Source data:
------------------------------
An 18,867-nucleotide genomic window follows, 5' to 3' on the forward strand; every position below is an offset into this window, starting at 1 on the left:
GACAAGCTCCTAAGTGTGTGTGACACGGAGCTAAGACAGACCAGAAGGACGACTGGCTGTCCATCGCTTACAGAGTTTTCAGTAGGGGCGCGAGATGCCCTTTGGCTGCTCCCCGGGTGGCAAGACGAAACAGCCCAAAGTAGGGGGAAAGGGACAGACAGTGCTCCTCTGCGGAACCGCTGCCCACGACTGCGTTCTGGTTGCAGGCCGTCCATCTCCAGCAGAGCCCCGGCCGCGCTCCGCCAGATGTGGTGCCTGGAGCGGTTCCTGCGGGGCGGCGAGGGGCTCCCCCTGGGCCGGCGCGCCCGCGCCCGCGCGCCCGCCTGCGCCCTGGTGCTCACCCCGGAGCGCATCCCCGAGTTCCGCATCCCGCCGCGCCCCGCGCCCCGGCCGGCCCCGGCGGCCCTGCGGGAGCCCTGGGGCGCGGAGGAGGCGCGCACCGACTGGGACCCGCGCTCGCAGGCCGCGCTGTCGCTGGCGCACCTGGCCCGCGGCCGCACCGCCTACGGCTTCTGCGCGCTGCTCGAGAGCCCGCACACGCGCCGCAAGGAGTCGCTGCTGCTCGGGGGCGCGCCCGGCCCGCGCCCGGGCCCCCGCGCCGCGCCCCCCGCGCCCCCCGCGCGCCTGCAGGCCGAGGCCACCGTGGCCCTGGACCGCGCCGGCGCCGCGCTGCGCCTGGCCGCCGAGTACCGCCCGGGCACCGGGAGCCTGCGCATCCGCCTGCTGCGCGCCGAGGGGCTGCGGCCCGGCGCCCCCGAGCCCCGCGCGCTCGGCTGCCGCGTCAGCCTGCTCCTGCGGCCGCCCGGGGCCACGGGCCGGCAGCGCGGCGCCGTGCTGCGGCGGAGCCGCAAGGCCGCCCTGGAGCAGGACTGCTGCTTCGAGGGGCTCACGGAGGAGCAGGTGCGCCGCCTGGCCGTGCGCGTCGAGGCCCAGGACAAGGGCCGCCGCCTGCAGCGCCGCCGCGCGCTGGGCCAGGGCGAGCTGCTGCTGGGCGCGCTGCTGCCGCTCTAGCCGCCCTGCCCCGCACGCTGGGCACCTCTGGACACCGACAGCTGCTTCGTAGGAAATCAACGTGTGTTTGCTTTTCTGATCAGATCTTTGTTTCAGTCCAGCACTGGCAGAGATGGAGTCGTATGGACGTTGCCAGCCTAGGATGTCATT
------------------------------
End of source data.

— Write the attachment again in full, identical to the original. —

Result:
An 18,867-nucleotide genomic window follows, 5' to 3' on the forward strand; every position below is an offset into this window, starting at 1 on the left:
GACAAGCTCCTAAGTGTGTGTGACACGGAGCTAAGACAGACCAGAAGGACGACTGGCTGTCCATCGCTTACAGAGTTTTCAGTAGGGGCGCGAGATGCCCTTTGGCTGCTCCCCGGGTGGCAAGACGAAACAGCCCAAAGTAGGGGGAAAGGGACAGACAGTGCTCCTCTGCGGAACCGCTGCCCACGACTGCGTTCTGGTTGCAGGCCGTCCATCTCCAGCAGAGCCCCGGCCGCGCTCCGCCAGATGTGGTGCCTGGAGCGGTTCCTGCGGGGCGGCGAGGGGCTCCCCCTGGGCCGGCGCGCCCGCGCCCGCGCGCCCGCCTGCGCCCTGGTGCTCACCCCGGAGCGCATCCCCGAGTTCCGCATCCCGCCGCGCCCCGCGCCCCGGCCGGCCCCGGCGGCCCTGCGGGAGCCCTGGGGCGCGGAGGAGGCGCGCACCGACTGGGACCCGCGCTCGCAGGCCGCGCTGTCGCTGGCGCACCTGGCCCGCGGCCGCACCGCCTACGGCTTCTGCGCGCTGCTCGAGAGCCCGCACACGCGCCGCAAGGAGTCGCTGCTGCTCGGGGGCGCGCCCGGCCCGCGCCCGGGCCCCCGCGCCGCGCCCCCCGCGCCCCCCGCGCGCCTGCAGGCCGAGGCCACCGTGGCCCTGGACCGCGCCGGCGCCGCGCTGCGCCTGGCCGCCGAGTACCGCCCGGGCACCGGGAGCCTGCGCATCCGCCTGCTGCGCGCCGAGGGGCTGCGGCCCGGCGCCCCCGAGCCCCGCGCGCTCGGCTGCCGCGTCAGCCTGCTCCTGCGGCCGCCCGGGGCCACGGGCCGGCAGCGCGGCGCCGTGCTGCGGCGGAGCCGCAAGGCCGCCCTGGAGCAGGACTGCTGCTTCGAGGGGCTCACGGAGGAGCAGGTGCGCCGCCTGGCCGTGCGCGTCGAGGCCCAGGACAAGGGCCGCCGCCTGCAGCGCCGCCGCGCGCTGGGCCAGGGCGAGCTGCTGCTGGGCGCGCTGCTGCCGCTCTAGCCGCCCTGCCCCGCACGCTGGGCACCTCTGGACACCGACAGCTGCTTCGTAGGAAATCAACGTGTGTTTGCTTTTCTGATCAGATCTTTGTTTCAGTCCAGCACTGGCAGAGATGGAGTCGTATGGACGTTGCCAGCCTAGGATGTCATT